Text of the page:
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AEGIS STAFF REPORT | May 13, 2014
Edward Hopkins, a retired lieutenant with the Harford County Sheriff's Office who has been its chief spokesman for the last year and a half, has been appointed chief deputy, effective July 1. Hopkins will replace Col. Greg Carlevaro, who is retiring to become a college professor, according to Sheriff Jesse Bane. Bane announced the Hopkins appointment at the Harford County Council meeting Tuesday evening. "Eddie has everything I am looking for in the chief deputy position," Bane said in a phone interview after the meeting.
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NEWS
By Ian Duncan, The Baltimore Sun | May 10, 2014
A federal appeals judge recently took aim at the U.S. Bureau of Alcohol, Tobacco, Firearms and Explosives' use of fictitious drug robbery schemes to secure lengthy prison sentences for would-be rip off crews, strongly criticizing the practice in a written opinion. The so-called reverse stings follow a pattern: An informant or undercover agent poses as a disgruntled courier and invites a group of people to rob his employer of a half-million dollars or so worth of drugs. But Judge Stephen Reinhardt wrote that such tactics raise important issues about wealth inequality in the United States and whom authorities decide to pursue.
NEWS
By Jessica Anderson and By Jessica Anderson | May 10, 2014
A man fatally shot by FBI agents outside an Owings Mills Sam's Club last month was a known Black Guerrilla Family gang member under surveillance in a federal narcotics investigation, according to a Baltimore County police report. FBI agents were secretly watching Jameel Kareem Ofurum Harrison, 34, who had attempted to buy illegal drugs when the agents tried to stop his car on April 11 on Reisterstown Road, the report says. Authorities from the FBI and Baltimore County police have said little about the afternoon shooting and have not explained what led the agents to open fire on the car. The police report adds some details about why police were targeting Harrison but does not explain the shooting.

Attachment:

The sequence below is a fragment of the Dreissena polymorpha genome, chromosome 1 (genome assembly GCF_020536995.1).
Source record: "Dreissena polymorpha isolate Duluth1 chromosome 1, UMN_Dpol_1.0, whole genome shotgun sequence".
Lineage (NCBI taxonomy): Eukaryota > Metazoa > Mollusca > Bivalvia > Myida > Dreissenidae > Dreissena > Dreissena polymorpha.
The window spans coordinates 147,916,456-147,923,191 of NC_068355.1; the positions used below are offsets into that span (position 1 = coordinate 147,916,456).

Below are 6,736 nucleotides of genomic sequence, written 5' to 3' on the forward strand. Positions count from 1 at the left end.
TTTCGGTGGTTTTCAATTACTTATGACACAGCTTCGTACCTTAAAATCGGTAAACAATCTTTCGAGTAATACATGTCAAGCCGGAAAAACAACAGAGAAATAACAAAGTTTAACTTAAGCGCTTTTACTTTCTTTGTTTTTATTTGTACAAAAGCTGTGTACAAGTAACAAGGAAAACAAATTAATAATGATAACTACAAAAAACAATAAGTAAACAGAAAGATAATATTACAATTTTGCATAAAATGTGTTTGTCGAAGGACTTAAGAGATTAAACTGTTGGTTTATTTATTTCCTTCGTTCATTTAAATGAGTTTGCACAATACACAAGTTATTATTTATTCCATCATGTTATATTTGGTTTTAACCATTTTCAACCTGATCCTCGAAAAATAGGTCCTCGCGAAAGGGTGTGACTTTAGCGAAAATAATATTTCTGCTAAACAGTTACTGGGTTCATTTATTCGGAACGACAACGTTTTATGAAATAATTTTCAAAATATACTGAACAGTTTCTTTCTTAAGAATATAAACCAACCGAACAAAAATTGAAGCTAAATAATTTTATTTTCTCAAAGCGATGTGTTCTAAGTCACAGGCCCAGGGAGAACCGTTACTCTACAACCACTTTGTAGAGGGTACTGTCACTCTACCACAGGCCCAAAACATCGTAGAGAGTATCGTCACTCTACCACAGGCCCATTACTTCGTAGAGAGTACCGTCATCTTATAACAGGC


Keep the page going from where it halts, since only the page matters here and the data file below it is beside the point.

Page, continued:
NEWS
May 8, 2014
Writing as a retired street cop and a fierce enforcer of DUI laws, I am appalled that my colleagues in Maryland are not already trained to detect, test and arrest for non-alcohol DUI ( "Authorities worried about drugged driving after new pot law takes effect," May 4). In Michigan, we learned such things when I was a rookie in the 1970s. Or were Frederick County State's Attorney Charles Smith and Montgomery County Police Chief Thomas Manger mistaken or just trying to scare folks? Certainly, we have seen a drastic increase in driving and fatal accidents caused by drivers who took too much Oxycodone, Vicodin and other serious pain killers.
NEWS
AEGIS STAFF REPORT | May 8, 2014
The Harford County State's Attorney's Office recently honored top area law enforcement officers who made outstanding drunk and drugged driving arrests in 2013. The annual award ceremony was held April 30 in the Harford County Courthouse's ceremonial courtroom. The ceremony also recognized Drug Recognition Experts, or DREs, who are instrumental in arrests of drugged drivers. "Our law enforcement officers are the best in their efforts to maintain safety on the county's roads," Harford State's Attorney Joseph Cassilly said in statement.